Understanding UIKit Rendering

Description: UIKit has strong ties to Core Animation, and an understanding of this relationship can provide important insight into the behavior and performance of your UIKit application. We'll walk through the fundamentals of UIView and CALayer geometry, convert a pure Core Animation application to use UIKit, and explore some tools Core Animation offers to enhance your application's appearance and performance. Learn various techniques to provide optimal edge anti-aliasing, group opacity, clipping, shadows and more.

UIView and CALayer

  • UIView and CALayer have a separate hierarchy
  • each UIView is backed by a CALayer
  • different UIView subclasses might use a different CALayer subclass. The recommended way is to add another CALayer as a sub-layer of the UIView's CALayer

Geometry differences

UIViews use UIKit points (where points != pixels), while CALayers use the actual pixels size.
For example, a full screen UIView on iPhone 4 has 320x480 points, but the CALayer size will be 640x960.

The origin on UIView is always top left (on portrait in 2011, in newer version of iOS it will be always top-left, regardless of the orientation), while on CALayer might be different (e.g. top right on portrait on the original iPad, bottom left on the iPad 2). It's recommended to always use UIKit for sizing, positioning, as it will be more consistent.

UIView's frame

UIView's frame is the smallest rectangle that fully encloses that view from the UIView's superview coordinate system.

By default, this is equivalent to the location (frame.origin) and size (frame.size) of the UIView in its superview.

UIView's frame is a computed property. Setting a view frame changes the view's..:

  1. ...center, which is a point in the superview which defines the location of the center of your view
  2. ...bounds, which is a CGRect in the view's own coordinate space, the frame.size is set on the bounds.size and represent the view size before taking account of any transform applied to the view

Note that the frame takes in consideration any transform applied to the view.
If we scale the sub-view to 50% for example, the frame will report a frame.size that is half the bounds.size, and an frame.origin that is the shifted to according to the new size and the old center point. If we rotate the sub-view, the frame will need to enlarge to cover all the corners of the rotated view.

This is because any transform is applied according to the center to the view.

Components of frame

UIView PropertyCALayer PropertyCoordinate Space
anchorPointLayer (Unit Coordinates)

CALayer's anchorPoint is a point in the CALayer defined in unit coordinates that determines the point in the view that will get anchored to the superview at that view position. In other words, it tells what is the location in the layer that corresponds to the CALayer's position.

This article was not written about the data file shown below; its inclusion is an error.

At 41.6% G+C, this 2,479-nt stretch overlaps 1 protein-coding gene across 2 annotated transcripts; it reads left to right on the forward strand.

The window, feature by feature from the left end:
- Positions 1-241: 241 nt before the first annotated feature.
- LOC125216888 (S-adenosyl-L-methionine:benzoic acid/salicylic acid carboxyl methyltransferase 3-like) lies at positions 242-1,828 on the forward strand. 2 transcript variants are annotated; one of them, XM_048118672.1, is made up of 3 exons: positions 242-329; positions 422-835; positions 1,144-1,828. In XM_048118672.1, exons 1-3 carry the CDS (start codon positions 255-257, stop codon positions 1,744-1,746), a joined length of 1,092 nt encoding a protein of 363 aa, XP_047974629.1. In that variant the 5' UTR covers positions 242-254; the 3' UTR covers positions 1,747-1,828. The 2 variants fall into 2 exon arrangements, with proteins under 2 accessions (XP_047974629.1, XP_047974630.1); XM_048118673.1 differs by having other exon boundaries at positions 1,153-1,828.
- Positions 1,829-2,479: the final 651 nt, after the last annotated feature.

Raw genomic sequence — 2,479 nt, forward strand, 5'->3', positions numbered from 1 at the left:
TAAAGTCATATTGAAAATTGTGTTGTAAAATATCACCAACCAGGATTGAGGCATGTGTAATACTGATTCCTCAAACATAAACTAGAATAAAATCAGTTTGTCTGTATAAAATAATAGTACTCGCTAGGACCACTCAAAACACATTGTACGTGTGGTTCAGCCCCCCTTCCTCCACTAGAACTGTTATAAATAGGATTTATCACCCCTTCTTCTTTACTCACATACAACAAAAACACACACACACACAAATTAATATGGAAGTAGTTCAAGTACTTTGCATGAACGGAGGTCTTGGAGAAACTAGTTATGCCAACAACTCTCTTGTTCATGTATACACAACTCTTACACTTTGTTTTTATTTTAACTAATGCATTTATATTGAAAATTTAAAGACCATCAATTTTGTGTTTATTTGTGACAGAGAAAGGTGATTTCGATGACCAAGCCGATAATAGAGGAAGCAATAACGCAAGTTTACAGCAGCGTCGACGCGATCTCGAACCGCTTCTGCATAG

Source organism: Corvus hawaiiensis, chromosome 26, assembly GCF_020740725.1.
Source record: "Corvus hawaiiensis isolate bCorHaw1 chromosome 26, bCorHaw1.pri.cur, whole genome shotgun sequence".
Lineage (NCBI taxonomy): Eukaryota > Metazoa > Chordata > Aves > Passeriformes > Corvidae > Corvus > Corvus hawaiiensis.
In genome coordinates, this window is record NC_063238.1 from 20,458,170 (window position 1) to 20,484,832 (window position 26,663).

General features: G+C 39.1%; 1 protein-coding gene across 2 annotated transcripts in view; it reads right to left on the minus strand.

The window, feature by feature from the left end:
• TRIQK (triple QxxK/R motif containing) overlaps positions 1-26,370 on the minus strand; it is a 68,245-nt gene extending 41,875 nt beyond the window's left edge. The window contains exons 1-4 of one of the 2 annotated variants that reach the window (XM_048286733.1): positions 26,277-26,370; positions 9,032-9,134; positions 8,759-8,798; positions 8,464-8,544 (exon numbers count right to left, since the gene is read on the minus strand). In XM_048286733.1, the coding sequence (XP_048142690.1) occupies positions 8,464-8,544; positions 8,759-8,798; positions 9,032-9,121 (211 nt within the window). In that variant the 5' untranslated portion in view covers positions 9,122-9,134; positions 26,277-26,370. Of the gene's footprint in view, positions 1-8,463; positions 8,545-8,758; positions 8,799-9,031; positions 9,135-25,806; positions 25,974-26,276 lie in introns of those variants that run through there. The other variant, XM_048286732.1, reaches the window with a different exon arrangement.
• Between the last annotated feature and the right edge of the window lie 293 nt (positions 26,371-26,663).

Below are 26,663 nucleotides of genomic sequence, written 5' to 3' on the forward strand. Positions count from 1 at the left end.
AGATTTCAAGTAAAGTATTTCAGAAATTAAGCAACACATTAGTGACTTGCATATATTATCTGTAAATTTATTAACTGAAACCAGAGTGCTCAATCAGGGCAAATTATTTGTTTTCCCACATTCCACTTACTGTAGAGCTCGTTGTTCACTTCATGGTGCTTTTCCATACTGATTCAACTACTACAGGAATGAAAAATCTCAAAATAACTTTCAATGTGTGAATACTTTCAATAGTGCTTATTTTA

UIView's bounds origin

When it's not zero, you can consider it as applying a translation (of origin) to all the subviews of that view. In other words, this changes the point in the view own coordinate system that is visible at the top left of the frame.

In conclusion, bounds define which portion of the view coordinate system is visible in the view's frame.


What we render on screen is UIView's (CA)layer contents property (view.layer.contents). UIView provides various wrappers around this property, and you almost never set its content directly yourself.

The most common ways to render things on screen is to:

  • (for static content) use UIImageView
  • (for dynamic content) subclass UIView and override/implement drawRect: (which is drawing with CoreGraphics)

Note that UIImageView can animate and usually is more memory efficient (like tiling and stretching images)


  • Used behind the scenes in UIView/CALayer
  • when we change something in UIView/CALayer, an implicit CATransaction will start, and that same transaction will commit at the end of that run loop

Quality and Performance

The best thing we can do to improve our UI app performance is to avoid offscreen rendering.

Ideally our screens would render without any offscreen passes, however this doesn't happen because we need to do some extra work on our views such as blending, transparency, clipping, transforming etc.

One way to solve this is to use layer rasterization, via [CALayer setShouldRasterize:], which tells Core Animation to cache/buffer the first rendering and use it for the next renderings.

Clipping and masking

  • - [CALayer cornerRadius]
  • - [CALayer mask]
  • - [UIView clipsToBounds] (- [CALayer masksToBounds])

For example when we set the layer cornerRadius, this cause offscreen passes when the layer (view) contains sub-layers (subviews).

Tricks to avoid offscreen passes:

  • - [CALayer contentsRect], defines what part of the content gets rendered
  • - [UIView drawRect:], we render our expensive mask/cornerradius etx upfront, to avoid having to do them at each frame
  • Transparent overlay, add a transparent layer on top of yours that masks the part you want to hide from your layer

Group opacity

Using group opacity, will flat the view before applying the alpha to it.

When we apply an alpha to a UIView, UIKit multiplies recursively that alpha to all subviews.

To enable group opacity on UIKit, use one of the following:

  • set UIViewGroupOpacity in your Info.plist
  • Pre-render in drawRect:
  • (static content) set layer.shouldRasterize = YES


layer.shadowOffset and layer.shadowColor are very convenient, but very expensive.

To improve use:

  • - [CALayer shadowPath]
  • - [CALayer shouldRasterize]
  • CoreGraphics shadows via CGContextSetShadow (in drawRect:)

Edge anti-aliasing

Missing anything? Corrections? Contributions are welcome 😃

Written by

Federico Zanetello

Federico Zanetello

Software engineer with a strong passion for well-written code, thought-out composable architectures, automation, tests, and more.